Searching over 5,500,000 cases.

Buy This Entire Record For $7.95

Official citation and/or docket number and footnotes (if any) for this case available with purchase.

Learn more about what you receive with purchase of this case.



September 27, 1988


The opinion of the court was delivered by: POLLAK



 Plaintiff originally filed this civil rights action pro se. In a January 1988 order, I ordered the complaint dismissed unless plaintiff filed an amended complaint that comprehensibly set forth jurisdiction, claims, parties, and events. Plaintiff obtained counsel and an extension of time and filed an amended complaint in March 1988. That amended complaint, the subject of the present motion, names as defendants: Montgomery County, Lower Merion Township, Lower Merion Township Police Officers, Norristown, and Norristown Sheriffs. Pursuant to Federal Rule of Civil Procedure 12(b)(6), these defendants have moved for dismissal of the complaint and/or for summary judgment.

 Plaintiff's complaint arises from a series of events surrounding his admitted failure to pay fines assessed for violating various Lower Merion ordinances. Plaintiff was summarily convicted of various permit violations and in January 1985 entered an appeal with the Court of Common Pleas for Montgomery County, Criminal Division. On August 8, 1985, after a hearing, Judge Horace Davenport found plaintiff guilty of violating five ordinances and assessed fines and costs of $ 975.05. Plaintiff's motion for a new trial was denied, and his appeal to the Superior Court was subsequently withdrawn by his attorney. In June 1986, Judge Davenport issued a bench warrant for plaintiff to be taken into custody and brought before the court to answer for his failure to pay. Plaintiff was notified of this warrant, but remained in financial delinquency until April 1987.

  Plaintiff's complaint alleges that in late March 1987 police of Lower Merion Township came to his home to arrest him. The officers allegedly refused to inform plaintiff's family why they were attempting to arrest him; the attempt failed because plaintiff was not home.

 The complaint also alleges that on April 1, 1987, a Norristown sheriff called and asked plaintiff to come to the Montgomery County courthouse the next day. *fn1" Plaintiff reported to the courthouse, where, so he alleges, the defendant sheriffs told him to pay the fines or be arrested, then "bodily removed Plaintiff from their office, without provocation, need, or explanation, punched him in the lower back and locked him in a cell, at around 10:00 am." Amended complaint para. 15. Several hours later, plaintiff appeared before Judge William Nicholas, who directed payment or six months incarceration in the county prison in default. Judge Nicholas remanded plaintiff to custody "until the full amount is paid"; plaintiff paid the fines and was released from custody several hours after the hearing.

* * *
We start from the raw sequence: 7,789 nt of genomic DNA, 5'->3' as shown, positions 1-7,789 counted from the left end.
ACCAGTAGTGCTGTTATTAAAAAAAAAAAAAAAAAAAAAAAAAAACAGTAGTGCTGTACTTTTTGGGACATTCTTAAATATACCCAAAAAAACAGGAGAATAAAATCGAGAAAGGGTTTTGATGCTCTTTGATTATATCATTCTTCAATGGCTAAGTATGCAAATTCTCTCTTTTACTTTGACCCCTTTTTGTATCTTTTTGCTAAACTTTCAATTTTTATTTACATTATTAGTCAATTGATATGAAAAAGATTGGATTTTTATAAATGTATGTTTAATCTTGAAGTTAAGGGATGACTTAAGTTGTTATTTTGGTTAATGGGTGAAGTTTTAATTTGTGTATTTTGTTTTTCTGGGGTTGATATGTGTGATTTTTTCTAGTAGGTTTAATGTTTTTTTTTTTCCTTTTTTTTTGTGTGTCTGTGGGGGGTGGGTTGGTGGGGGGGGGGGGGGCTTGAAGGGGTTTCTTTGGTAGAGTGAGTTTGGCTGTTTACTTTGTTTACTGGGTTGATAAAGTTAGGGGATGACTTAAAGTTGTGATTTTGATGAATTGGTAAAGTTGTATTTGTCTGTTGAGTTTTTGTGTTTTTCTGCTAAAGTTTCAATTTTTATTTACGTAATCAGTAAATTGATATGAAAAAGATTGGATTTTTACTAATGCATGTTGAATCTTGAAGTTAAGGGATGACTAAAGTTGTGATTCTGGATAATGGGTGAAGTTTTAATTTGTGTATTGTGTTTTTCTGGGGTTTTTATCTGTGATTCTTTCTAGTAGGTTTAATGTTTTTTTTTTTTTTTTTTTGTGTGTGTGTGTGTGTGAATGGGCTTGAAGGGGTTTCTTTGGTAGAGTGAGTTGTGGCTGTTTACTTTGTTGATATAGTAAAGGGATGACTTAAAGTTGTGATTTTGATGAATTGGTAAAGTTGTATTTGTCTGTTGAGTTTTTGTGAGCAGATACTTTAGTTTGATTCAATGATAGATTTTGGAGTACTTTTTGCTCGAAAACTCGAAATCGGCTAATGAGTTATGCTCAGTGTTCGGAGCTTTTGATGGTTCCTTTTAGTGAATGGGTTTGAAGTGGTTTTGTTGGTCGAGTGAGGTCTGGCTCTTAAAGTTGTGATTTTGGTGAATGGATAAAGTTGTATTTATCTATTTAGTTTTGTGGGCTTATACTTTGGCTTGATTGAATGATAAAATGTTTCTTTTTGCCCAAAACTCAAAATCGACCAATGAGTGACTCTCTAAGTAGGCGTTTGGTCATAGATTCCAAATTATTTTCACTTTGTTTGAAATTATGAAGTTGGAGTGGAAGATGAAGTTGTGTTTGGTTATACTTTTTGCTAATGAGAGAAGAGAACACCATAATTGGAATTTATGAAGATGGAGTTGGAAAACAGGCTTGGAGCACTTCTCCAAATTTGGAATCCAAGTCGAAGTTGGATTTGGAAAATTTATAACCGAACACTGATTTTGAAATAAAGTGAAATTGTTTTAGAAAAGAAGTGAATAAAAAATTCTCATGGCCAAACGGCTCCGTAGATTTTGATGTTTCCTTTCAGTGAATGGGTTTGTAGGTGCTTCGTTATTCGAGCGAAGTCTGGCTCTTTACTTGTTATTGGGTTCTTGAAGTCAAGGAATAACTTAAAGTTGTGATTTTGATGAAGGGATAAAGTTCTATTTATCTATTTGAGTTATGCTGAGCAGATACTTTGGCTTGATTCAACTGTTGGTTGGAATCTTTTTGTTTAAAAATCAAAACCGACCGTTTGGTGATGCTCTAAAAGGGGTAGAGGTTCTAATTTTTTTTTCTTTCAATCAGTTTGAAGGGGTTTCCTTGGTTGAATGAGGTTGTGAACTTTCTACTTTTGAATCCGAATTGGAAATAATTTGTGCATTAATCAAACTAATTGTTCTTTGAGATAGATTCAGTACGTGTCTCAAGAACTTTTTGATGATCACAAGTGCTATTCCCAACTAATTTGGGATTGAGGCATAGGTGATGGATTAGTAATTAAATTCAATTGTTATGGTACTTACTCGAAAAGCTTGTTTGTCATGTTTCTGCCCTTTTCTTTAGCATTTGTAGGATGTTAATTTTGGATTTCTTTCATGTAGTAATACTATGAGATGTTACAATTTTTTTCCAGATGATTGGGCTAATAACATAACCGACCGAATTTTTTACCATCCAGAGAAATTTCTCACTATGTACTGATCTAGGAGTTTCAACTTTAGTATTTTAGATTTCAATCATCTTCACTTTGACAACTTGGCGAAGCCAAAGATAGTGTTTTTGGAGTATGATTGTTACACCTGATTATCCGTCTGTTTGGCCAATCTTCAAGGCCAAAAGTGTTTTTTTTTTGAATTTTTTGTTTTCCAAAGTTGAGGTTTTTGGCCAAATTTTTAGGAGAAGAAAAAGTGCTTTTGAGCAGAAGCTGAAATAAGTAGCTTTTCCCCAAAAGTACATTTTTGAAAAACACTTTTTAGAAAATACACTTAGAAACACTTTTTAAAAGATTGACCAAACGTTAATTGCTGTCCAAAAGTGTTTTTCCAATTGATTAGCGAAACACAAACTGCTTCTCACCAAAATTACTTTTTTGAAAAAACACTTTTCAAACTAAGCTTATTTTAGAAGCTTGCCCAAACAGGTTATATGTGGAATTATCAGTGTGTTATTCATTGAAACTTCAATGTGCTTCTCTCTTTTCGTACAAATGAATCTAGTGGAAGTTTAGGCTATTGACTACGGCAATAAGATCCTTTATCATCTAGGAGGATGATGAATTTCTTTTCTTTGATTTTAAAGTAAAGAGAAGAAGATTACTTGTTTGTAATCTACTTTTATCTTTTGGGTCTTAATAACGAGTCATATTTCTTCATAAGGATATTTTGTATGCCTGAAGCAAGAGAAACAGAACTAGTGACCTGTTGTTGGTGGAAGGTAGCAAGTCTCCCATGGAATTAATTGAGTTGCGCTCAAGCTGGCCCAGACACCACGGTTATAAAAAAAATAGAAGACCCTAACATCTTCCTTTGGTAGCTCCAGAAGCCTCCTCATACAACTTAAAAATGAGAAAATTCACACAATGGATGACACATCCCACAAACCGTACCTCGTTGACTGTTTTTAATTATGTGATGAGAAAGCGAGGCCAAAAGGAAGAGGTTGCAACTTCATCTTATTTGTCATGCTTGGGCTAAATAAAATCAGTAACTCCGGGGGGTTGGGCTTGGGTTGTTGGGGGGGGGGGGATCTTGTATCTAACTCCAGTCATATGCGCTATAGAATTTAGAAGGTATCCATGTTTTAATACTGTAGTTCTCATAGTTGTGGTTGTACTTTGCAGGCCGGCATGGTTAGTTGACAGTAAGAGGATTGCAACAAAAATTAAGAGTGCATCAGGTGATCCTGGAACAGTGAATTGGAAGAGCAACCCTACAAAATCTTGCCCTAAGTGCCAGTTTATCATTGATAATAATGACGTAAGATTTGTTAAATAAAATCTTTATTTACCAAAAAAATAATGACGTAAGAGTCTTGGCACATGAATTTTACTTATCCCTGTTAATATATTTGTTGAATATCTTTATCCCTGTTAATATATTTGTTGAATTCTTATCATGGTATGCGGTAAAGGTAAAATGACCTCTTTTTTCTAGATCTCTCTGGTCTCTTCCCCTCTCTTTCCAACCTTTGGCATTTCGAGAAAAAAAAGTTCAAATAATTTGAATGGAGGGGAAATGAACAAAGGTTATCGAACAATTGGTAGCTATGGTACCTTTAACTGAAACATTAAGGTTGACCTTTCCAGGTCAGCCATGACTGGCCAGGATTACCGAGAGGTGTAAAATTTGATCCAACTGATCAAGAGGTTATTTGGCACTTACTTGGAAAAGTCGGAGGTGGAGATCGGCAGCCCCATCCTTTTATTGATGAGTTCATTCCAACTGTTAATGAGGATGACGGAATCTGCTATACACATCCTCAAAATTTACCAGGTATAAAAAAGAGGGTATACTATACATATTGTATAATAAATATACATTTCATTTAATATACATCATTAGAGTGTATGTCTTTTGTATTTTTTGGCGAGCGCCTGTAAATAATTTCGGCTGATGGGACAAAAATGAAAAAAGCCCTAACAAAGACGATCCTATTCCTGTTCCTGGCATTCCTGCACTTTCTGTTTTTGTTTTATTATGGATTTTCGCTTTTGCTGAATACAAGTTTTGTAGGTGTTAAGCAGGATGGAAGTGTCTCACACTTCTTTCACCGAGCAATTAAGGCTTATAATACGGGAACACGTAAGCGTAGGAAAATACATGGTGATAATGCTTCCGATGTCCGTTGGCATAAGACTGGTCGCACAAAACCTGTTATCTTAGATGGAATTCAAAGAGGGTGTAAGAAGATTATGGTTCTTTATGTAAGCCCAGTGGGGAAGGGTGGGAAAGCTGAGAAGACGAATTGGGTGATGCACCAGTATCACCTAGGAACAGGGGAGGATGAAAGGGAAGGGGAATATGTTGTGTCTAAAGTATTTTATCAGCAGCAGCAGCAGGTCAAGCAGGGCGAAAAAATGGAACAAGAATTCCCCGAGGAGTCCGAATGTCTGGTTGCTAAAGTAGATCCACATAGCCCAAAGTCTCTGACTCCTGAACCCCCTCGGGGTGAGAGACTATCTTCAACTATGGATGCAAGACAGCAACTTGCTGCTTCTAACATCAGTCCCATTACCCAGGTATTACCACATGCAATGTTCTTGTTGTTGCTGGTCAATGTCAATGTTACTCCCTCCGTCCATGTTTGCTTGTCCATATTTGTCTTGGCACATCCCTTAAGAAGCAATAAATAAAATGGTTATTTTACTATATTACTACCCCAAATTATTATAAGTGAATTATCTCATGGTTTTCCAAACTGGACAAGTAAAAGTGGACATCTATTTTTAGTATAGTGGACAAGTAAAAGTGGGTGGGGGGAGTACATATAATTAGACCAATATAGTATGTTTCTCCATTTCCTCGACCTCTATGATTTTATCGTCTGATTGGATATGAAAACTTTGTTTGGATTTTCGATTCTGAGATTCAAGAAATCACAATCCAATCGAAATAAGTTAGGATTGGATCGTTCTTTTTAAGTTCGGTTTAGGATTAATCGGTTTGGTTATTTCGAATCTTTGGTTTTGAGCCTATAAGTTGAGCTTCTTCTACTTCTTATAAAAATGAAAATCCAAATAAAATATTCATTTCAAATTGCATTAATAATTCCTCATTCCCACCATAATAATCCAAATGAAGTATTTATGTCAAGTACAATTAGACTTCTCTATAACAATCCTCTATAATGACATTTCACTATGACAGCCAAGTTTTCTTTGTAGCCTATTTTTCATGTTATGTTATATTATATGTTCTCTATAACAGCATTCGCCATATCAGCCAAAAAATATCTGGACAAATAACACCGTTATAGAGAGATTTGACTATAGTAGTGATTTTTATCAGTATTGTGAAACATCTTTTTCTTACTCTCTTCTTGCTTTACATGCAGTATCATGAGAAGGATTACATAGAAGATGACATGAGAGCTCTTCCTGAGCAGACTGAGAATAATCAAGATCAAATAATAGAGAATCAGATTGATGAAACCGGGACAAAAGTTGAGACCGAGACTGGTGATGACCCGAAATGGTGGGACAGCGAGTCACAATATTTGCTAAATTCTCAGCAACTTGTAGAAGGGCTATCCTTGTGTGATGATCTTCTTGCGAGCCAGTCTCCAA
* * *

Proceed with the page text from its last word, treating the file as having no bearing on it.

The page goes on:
The amended complaint presents plaintiff's § 1983 claim in three somewhat indistinct counts: (I) that the above acts of all defendants denied plaintiff equal protection of the law and impeded justice; (II) that the arrest and detention were unlawful because plaintiff was denied a hearing at the August 1985 conviction; and (III) that the municipalities approved or ratified the acts of the defendant officers and sheriffs. Plaintiff seeks both compensatory and punitive damages. *fn2"

 I. Claims against Lower Merion Township Police Officers and Lower Merion Township

 Given that plaintiff does not challenge the validity of the Lower Merion ordinances, the sole event alleged in the complaint that involves the defendants Lower Merion Township and its police officers is the attempted arrest of plaintiff in late March 1987. Assuming the alleged facts of the officers' visit to plaintiff's home to be true, I do not find that they describe even a remote violation of plaintiff's constitutional rights. Accordingly, I will dismiss plaintiff's claims against defendant Lower Merion Police Officers and, by extension, Lower Merion Township, for failure to state a claim.

 II. Claims against "Norristown Sheriffs" and Norristown

 In the motion to dismiss, defendants clarify what appears to be plaintiff's misunderstanding as to the identity of the sheriffs with whom he dealt at the Montgomery County courthouse in Norristown, Pennsylvania. There are no "Norristown Sheriffs," and the law enforcement officers at the courthouse were in all probability Montgomery County Sheriffs. Thus, for the purposes of this motion I will regard charges against "Norristown Sheriffs" as mistitled acts of Montgomery County sheriffs and consider these claims in the next section with those against Montgomery County. As I find no allegations of any conduct by Norristown other than the acts of the mistakenly identified sheriffs, I will dismiss plaintiff's claims against defendant Norristown.

 III. Claims against Montgomery County Sheriffs and Montgomery County

 Plaintiff's primary grievance, more sharply focused in his response to defendant's motion than in his complaint, centers around his disagreement with his conviction for municipal violations in August 1985. Count II of the complaint argues that the 1987 arrest and detention were illegal in that they were based on an unconstitutional conviction. Upon review of the substantial documentation of the history of plaintiff Tillio's case in the Court of Common Pleas, I find no impropriety in the underlying conviction that would so taint the 1987 arrest.